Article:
The app market is expected to hit $542 billion by 2026. It’s estimated to reach US$420.70bn by 2022 alone. One revenue stream that consistently comes at the top in all these projections is app subscriptions.
Between 2014 and 2017, Google recorded a 10X growth in app subscription revenues in Google Play. Over the years, app subscription revenue has only continued to grow. A recent study reports that subscriptions account for 82% of all revenue generated by non-gaming apps. In line with this, a 2020 data.ai (formerly App Annie) report attributed 79% of Google Play’s top U.S. non-gaming apps’ revenue and 94% of the same on the iOS app store to subscriptions. Yet another study by SensorTower discovered that app users are increasingly turning subscribers, driving substantial revenue for app publishers. In 2021, the top 100 subscription apps made $18.3 billion (up 41%) from $13 billion the previous year.
Since app conversion rates average 1-2%, we wonder: What exactly gets free mobile app users to get to the other side of the paywall as subscribers? Especially given that subscribers need to commit to weekly, monthly, or annual payments, unlike simple single in-app purchases. Let’s find out.
Unlocking access to additional app content
When Google spoke to 2,000 Android app subscribers across the U.S. and U.K. to understand what got them to subscribe to an app, about one-fourth (26%) said they upgraded to a premium subscription to access the app’s full content. So the ability to unlock premium content is the #1 motivation that drives subscriptions.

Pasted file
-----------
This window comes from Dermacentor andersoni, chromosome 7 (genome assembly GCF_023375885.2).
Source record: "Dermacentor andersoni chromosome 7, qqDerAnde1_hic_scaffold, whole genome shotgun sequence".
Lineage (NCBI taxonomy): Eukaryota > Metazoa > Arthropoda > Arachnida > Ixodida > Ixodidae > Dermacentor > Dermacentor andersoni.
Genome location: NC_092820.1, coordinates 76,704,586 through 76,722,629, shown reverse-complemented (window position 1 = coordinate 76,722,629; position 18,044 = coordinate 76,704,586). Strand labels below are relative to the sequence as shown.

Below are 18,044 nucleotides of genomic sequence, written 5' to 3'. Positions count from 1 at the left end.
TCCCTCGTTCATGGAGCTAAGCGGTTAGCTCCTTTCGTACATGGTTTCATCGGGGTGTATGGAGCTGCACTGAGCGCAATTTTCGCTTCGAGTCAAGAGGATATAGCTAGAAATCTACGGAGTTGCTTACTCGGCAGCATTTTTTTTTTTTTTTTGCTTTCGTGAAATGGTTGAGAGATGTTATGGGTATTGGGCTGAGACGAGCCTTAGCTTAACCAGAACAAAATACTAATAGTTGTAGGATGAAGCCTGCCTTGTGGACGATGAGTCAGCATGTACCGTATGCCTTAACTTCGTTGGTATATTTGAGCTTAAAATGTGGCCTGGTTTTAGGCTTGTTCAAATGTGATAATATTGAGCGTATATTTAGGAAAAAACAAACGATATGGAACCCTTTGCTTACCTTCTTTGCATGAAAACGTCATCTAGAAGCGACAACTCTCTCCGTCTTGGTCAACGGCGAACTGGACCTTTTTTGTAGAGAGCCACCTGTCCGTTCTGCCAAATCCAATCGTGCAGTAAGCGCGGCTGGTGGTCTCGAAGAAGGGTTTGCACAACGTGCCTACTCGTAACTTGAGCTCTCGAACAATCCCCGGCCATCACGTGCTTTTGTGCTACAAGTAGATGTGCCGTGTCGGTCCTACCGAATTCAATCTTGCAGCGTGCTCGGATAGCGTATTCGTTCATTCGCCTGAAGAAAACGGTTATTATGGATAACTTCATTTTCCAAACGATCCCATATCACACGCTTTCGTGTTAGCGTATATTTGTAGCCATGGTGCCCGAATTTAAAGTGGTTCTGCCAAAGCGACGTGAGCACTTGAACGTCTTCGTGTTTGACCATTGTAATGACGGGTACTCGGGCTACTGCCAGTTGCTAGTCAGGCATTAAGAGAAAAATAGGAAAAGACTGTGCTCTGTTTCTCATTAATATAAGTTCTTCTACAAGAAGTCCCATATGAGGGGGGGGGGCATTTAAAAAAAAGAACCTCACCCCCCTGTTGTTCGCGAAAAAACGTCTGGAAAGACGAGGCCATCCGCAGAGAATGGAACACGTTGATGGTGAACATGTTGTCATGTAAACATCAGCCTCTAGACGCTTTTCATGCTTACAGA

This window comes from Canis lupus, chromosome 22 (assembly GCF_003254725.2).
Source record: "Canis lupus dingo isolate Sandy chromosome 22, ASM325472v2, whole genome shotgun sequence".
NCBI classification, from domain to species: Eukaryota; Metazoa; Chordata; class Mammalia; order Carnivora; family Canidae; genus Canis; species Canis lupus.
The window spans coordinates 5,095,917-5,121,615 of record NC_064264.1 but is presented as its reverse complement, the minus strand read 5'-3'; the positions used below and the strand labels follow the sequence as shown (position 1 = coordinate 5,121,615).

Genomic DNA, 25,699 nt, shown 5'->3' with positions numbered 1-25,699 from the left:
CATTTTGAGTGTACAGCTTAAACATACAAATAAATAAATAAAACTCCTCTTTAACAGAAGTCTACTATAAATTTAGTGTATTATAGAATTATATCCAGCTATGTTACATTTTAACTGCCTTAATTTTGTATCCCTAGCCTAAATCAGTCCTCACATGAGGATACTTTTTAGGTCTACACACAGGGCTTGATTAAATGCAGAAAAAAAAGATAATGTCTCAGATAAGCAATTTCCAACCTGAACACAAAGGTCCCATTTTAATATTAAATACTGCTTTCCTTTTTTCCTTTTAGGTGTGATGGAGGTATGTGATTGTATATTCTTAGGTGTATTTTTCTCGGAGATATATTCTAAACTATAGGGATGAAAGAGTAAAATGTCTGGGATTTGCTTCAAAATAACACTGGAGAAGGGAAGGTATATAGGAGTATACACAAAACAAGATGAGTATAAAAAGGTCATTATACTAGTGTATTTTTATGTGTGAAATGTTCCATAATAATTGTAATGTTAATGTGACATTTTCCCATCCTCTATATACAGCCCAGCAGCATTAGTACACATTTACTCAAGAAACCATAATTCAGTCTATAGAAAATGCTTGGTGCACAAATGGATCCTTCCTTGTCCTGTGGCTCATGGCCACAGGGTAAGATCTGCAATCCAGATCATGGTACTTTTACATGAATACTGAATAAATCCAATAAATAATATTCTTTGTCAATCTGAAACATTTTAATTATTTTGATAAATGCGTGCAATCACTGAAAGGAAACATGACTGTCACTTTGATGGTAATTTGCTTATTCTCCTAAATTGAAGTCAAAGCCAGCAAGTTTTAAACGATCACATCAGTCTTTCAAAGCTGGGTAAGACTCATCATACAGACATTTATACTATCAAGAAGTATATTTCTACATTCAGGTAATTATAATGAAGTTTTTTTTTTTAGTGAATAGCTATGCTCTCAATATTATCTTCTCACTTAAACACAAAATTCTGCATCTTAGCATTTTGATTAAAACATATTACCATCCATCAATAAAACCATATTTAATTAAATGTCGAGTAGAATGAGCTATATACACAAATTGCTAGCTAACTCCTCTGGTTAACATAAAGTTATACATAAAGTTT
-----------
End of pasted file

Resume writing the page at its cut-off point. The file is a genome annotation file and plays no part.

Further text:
Exclusive (premium-only) content doesn’t just entice free app users to upgrade but also gets them to keep paying. When apps keep delivering valuable content regularly, 44% of subscribers continue with the premium plans, while 25% cancel if the content doesn’t provide value or is deemed stale.
Content-driven industries (such as health and wellness, news, and entertainment) naturally tend to drive the most conversions by moving valuable content behind the paywall. Still, content is the key conversion tool across all categories:
The New York Times app is a classic example. We’ve all hit the publisher’s paywall at some point! Did you know when NYTimes started metering its content back in 2011, it offered 20 free articles a month? Eventually, it lowered the quota to 10. The app now limits free stories to 5 a month. The lesson? Finding the right mix of free and premium content may take some experimentation.
Taking advantage of subscription offers (deals and discounts)
In the same study, a solid 23% of mobile app users mentioned that they ended up subscribing to an app because they received an excellent upgrade offer:
Now, of course, most users who take advantage of a good deal on an app do so to access its premium content, unlock more features, or get rid of ads.